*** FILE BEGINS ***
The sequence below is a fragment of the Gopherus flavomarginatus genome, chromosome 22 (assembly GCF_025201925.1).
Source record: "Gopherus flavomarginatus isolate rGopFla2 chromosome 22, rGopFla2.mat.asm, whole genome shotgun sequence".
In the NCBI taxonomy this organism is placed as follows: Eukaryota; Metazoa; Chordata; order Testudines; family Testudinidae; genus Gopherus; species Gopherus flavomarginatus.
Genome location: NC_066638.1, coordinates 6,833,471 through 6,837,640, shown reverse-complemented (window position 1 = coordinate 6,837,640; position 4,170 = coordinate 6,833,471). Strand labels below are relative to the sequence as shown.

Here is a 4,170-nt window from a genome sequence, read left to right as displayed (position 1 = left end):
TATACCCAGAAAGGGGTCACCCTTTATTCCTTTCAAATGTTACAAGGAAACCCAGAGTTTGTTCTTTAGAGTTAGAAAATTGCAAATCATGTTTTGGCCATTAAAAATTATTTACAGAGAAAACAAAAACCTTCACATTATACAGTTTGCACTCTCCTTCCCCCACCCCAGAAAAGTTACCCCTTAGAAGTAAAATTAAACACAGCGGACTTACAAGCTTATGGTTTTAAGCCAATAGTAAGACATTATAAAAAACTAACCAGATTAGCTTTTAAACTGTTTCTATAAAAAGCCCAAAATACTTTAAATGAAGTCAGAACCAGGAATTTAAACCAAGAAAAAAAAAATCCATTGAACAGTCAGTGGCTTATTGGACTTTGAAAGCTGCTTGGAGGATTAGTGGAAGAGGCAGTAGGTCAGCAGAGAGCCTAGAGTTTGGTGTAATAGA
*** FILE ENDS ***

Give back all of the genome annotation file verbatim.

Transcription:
The sequence below is a fragment of the Gopherus flavomarginatus genome, chromosome 22 (assembly GCF_025201925.1).
Source record: "Gopherus flavomarginatus isolate rGopFla2 chromosome 22, rGopFla2.mat.asm, whole genome shotgun sequence".
In the NCBI taxonomy this organism is placed as follows: Eukaryota; Metazoa; Chordata; order Testudines; family Testudinidae; genus Gopherus; species Gopherus flavomarginatus.
Genome location: NC_066638.1, coordinates 6,833,471 through 6,837,640, shown reverse-complemented (window position 1 = coordinate 6,837,640; position 4,170 = coordinate 6,833,471). Strand labels below are relative to the sequence as shown.

Here is a 4,170-nt window from a genome sequence, read left to right as displayed (position 1 = left end):
TATACCCAGAAAGGGGTCACCCTTTATTCCTTTCAAATGTTACAAGGAAACCCAGAGTTTGTTCTTTAGAGTTAGAAAATTGCAAATCATGTTTTGGCCATTAAAAATTATTTACAGAGAAAACAAAAACCTTCACATTATACAGTTTGCACTCTCCTTCCCCCACCCCAGAAAAGTTACCCCTTAGAAGTAAAATTAAACACAGCGGACTTACAAGCTTATGGTTTTAAGCCAATAGTAAGACATTATAAAAAACTAACCAGATTAGCTTTTAAACTGTTTCTATAAAAAGCCCAAAATACTTTAAATGAAGTCAGAACCAGGAATTTAAACCAAGAAAAAAAAAATCCATTGAACAGTCAGTGGCTTATTGGACTTTGAAAGCTGCTTGGAGGATTAGTGGAAGAGGCAGTAGGTCAGCAGAGAGCCTAGAGTTTGGTGTAATAGA